Arterial revascularization 

Ischemic heart disease






Heart failure


Carotid endarterectomy 



Coronary artery bypass surgery 

Coronary artery disease (CAD)


Heart valve replacement

Heart valve disease


Heart transplant 

End-stage heart failure


Left ventricular remodeling 

Left ventricular fibrillation


MAZE surgery 

Arrhythmia, atrial fibrillation


Mitral valve repair 

Valve regurgitation





Open aneurysm repair 

Aortic aneurysm


Pacemaker and implantable defibrillator placement

Heart failure, arrhythmia, atrial fibrillation


Transmyocardial revascular surgery



Vascular stenting 



Cricopharyngeal myotomy

Esophageal diverticular disease


Endoscopic diverticulotomy

Esophageal diverticular disease


Esophageal balloon dilation

Esophageal stenosis



Esophageal cancer


Esophageal tumor resection

Benign tumors


Heller myotomy



Nissen fundoplication

GERD, hiatal hernia

Cardiothoracic Surgery and Risk

All surgeries pose risks, but those involving the heart and lungs are especially concerning given the vital functions they carry out and the fact they are tied to those of the kidneys, liver, brain, and other organs. Weighing the risks and benefits is especially important if:

  • A cardiothoracic procedure is unlikely to extend life.

  • A surgery candidate is extremely frail, which may affect some older adults.7

  • A co-existing infection or disease presents additional challenges.

  • The candidate cannot tolerate general anesthesia.

However, since cardiothoracic surgery tends to be limited to advanced cardiovascular and pulmonary diseases, the benefits of surgery as a "last option" tend to outweigh the risks.

Beyond the general risks of surgery (including post-operative bleeding, post-operative infection, and the risks of anesthesia), there are specific risks and complications associated with cardiovascular or pulmonary surgery.

Cardiovascular Risks

Arrhythmia (abnormal heart rhythm)

Thrombosis (venous blood clots)

Heart failure


Ischemic heart damage (caused by impaired blood flow)

Myocardial infarction (heart attack)

Cardiac tamponade (caused when blood fills the lining of the heart)

Acute kidney failure

Intestinal ischemia (also caused by impaired blood flow)

Pulmonary Risks

Atelectasis (collapsed lung due to deflation of the air sacs of the lungs)

Pneumothorax (collapsed lung due to a leak in the lungs)

Respiratory failure

Pulmonary embolism (blood clot in the lungs)

Empyema (a pocket of pus in the chest cavity)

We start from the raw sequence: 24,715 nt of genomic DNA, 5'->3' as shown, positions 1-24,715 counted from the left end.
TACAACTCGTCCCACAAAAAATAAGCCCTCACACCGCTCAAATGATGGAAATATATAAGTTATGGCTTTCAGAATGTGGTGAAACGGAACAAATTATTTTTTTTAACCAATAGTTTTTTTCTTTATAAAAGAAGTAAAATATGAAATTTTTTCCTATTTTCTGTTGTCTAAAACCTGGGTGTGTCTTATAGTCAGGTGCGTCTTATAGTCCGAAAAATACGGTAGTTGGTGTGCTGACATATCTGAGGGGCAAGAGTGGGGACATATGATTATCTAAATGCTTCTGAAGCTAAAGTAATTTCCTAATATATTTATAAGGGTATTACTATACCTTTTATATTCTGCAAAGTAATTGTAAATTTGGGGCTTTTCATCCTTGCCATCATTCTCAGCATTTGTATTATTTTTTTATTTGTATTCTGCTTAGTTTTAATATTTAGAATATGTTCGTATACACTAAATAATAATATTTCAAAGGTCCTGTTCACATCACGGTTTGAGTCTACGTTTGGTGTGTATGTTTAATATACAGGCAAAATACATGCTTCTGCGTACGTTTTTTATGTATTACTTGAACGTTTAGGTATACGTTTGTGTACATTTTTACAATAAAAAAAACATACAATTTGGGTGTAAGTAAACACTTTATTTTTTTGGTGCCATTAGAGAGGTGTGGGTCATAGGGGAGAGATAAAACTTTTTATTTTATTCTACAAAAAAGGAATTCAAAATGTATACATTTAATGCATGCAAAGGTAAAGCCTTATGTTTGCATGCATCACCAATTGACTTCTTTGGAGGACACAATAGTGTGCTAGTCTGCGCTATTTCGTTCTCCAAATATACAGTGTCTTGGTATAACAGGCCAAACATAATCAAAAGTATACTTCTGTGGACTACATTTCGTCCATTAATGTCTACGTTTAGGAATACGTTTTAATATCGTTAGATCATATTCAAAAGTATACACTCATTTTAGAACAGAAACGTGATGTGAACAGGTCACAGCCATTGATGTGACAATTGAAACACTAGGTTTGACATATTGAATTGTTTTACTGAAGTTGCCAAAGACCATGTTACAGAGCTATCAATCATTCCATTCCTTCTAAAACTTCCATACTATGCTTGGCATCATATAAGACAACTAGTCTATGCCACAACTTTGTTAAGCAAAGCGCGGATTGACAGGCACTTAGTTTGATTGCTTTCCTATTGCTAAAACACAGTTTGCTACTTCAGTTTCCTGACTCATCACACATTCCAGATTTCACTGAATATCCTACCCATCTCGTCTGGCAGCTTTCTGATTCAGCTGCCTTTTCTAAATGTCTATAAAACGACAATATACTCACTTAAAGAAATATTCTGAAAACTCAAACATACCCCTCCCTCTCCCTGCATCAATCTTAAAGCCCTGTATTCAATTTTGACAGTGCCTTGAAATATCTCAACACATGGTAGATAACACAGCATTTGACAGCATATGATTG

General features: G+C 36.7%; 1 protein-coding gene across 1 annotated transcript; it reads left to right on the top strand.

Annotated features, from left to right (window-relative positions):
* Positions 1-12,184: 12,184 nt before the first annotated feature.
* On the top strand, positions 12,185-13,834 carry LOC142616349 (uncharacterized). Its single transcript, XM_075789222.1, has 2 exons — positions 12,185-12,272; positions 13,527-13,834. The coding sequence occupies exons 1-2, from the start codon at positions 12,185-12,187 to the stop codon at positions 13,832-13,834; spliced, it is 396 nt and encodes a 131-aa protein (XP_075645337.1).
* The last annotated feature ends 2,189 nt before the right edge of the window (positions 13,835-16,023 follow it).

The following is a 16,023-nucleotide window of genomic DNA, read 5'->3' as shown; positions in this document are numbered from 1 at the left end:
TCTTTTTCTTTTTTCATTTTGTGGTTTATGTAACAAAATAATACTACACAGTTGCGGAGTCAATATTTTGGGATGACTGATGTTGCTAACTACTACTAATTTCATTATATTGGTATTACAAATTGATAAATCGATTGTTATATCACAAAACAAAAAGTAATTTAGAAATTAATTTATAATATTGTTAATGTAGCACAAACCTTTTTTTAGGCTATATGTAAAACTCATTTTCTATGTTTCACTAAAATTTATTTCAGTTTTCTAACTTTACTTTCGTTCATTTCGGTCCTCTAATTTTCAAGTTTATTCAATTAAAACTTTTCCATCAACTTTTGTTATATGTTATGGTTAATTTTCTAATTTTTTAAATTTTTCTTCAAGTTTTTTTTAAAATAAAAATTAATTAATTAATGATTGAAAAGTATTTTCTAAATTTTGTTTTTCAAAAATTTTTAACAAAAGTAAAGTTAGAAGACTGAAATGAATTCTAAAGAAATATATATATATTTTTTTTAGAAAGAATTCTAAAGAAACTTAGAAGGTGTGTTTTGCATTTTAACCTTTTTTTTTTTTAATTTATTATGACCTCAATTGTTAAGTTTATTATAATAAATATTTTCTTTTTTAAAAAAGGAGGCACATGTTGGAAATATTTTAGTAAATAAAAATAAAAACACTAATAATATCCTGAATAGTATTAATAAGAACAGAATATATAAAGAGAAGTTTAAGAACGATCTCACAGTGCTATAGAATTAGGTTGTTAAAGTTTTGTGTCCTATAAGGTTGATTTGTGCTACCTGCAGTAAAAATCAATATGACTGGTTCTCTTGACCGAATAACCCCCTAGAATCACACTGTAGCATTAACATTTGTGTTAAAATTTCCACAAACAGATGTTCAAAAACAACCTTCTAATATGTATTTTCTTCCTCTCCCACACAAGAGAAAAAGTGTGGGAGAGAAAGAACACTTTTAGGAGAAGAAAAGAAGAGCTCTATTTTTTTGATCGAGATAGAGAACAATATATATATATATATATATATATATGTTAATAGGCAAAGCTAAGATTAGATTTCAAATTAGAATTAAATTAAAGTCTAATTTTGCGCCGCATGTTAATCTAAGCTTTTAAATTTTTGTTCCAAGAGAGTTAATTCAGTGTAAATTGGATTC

Pleural effusion (fluid in the membranes surrounding the lungs)

Deep vein thrombosis

Atrial fibrillation (chaotic heart rate)


Preparation Before Cardiothoracic Surgery

If cardiothoracic surgery is indicated, pre-operative tests will be performed to confirm that you are a candidate for surgery and to help direct the course of the procedure, including the type of anesthesia used.

Diagnostic Workup

There are different assessment tools used to determine an individual's risks for surgery, including EuroSCORE II, Parsonnet score, and Society of Thoracic Surgeons (STS) score. These can establish whether a person is at low, intermediate, or high risk of death following cardiothoracic surgery.8

With the diagnostic workup, pre-operative tests are ordered well in advance of surgery. They include blood tests to assess how well organs are functioning, including liver function tests (LFTs), kidney function tests, complete blood count (CBC), and blood coagulation tests. Imaging studies can help map the surgical approach and determine which surgical procedure is most appropriate.

The diagnostic workup for cardiovascular surgery may include:

  • Cardiac catheterization to evaluate valve disorders

  • Chest computed tomography (CT) for pre-operative planning

  • Coronary angiogram to pinpoint blockages in blood vessels

  • Echocardiography to evaluate coronary artery disease

  • Electrocardiogram (ECG) to evaluate heartbeat irregularities

  • Myocardial biopsy to characterize the cause of heart failure

  • Nuclear stress testing to evaluate blood flow and characterize coronary artery disease

  • Ultrasound of the neck vessels to evaluate stroke risk